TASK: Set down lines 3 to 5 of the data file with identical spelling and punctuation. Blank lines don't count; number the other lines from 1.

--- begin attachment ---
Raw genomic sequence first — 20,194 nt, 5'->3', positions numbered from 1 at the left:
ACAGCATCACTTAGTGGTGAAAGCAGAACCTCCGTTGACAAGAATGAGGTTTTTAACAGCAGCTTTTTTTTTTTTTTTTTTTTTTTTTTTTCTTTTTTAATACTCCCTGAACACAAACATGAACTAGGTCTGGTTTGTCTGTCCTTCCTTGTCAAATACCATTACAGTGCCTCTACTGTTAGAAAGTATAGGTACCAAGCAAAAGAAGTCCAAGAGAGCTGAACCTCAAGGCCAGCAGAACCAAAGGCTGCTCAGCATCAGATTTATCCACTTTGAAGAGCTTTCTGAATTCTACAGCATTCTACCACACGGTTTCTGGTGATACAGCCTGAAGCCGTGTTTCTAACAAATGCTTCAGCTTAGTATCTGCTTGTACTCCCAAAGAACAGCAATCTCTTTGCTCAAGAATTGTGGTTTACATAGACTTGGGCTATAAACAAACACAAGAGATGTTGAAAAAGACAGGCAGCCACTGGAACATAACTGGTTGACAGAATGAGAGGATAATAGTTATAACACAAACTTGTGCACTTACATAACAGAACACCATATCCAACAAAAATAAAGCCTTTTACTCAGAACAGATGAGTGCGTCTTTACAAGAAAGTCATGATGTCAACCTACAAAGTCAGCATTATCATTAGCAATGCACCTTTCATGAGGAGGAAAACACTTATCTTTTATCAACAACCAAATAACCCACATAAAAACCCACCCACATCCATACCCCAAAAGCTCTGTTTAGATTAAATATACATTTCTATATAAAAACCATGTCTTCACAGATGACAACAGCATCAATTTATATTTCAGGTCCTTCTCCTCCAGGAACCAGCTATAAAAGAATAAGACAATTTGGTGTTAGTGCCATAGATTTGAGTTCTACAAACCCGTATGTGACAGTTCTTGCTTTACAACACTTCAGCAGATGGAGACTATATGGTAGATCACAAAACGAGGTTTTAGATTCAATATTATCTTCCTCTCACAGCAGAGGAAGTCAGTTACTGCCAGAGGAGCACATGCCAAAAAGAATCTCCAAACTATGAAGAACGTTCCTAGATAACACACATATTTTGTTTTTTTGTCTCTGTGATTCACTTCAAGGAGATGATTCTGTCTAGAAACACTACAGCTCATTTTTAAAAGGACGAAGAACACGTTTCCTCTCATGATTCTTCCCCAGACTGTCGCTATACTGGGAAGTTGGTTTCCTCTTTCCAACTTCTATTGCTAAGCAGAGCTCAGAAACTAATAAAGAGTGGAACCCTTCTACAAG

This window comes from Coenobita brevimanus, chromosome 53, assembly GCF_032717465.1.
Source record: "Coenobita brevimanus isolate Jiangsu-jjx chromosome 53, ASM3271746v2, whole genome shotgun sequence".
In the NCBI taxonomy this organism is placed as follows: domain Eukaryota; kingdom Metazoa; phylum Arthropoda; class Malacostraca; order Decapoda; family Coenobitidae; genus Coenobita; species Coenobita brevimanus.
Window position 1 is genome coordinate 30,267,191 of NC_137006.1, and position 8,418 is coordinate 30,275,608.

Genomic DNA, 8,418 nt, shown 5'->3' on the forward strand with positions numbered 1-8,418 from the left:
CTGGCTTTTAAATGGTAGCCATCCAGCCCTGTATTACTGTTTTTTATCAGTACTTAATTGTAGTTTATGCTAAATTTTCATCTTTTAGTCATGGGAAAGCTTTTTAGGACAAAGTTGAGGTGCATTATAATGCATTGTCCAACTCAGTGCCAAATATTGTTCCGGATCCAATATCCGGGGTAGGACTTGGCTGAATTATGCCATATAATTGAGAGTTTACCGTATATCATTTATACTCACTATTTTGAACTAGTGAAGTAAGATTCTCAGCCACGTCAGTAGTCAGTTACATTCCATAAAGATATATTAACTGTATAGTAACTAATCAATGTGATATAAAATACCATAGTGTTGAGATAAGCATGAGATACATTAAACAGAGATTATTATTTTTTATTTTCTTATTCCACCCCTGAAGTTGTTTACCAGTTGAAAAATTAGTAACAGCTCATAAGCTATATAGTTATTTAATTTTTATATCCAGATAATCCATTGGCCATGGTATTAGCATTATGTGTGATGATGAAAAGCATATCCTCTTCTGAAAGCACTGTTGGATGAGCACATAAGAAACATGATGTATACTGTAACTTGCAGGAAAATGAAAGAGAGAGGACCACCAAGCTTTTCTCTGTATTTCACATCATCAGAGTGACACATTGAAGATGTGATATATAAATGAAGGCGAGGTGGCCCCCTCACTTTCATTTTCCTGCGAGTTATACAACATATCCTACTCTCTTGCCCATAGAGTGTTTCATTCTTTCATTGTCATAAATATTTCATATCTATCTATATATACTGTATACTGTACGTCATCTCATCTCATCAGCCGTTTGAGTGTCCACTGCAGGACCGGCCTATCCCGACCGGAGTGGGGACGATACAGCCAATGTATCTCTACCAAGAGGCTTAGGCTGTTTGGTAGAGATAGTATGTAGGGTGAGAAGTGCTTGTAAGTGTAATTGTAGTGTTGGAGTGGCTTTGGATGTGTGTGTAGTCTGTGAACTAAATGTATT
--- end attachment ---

This window comes from Coenobita brevimanus, chromosome 53, assembly GCF_032717465.1.
Source record: "Coenobita brevimanus isolate Jiangsu-jjx chromosome 53, ASM3271746v2, whole genome shotgun sequence".
In the NCBI taxonomy this organism is placed as follows: domain Eukaryota; kingdom Metazoa; phylum Arthropoda; class Malacostraca; order Decapoda; family Coenobitidae; genus Coenobita; species Coenobita brevimanus.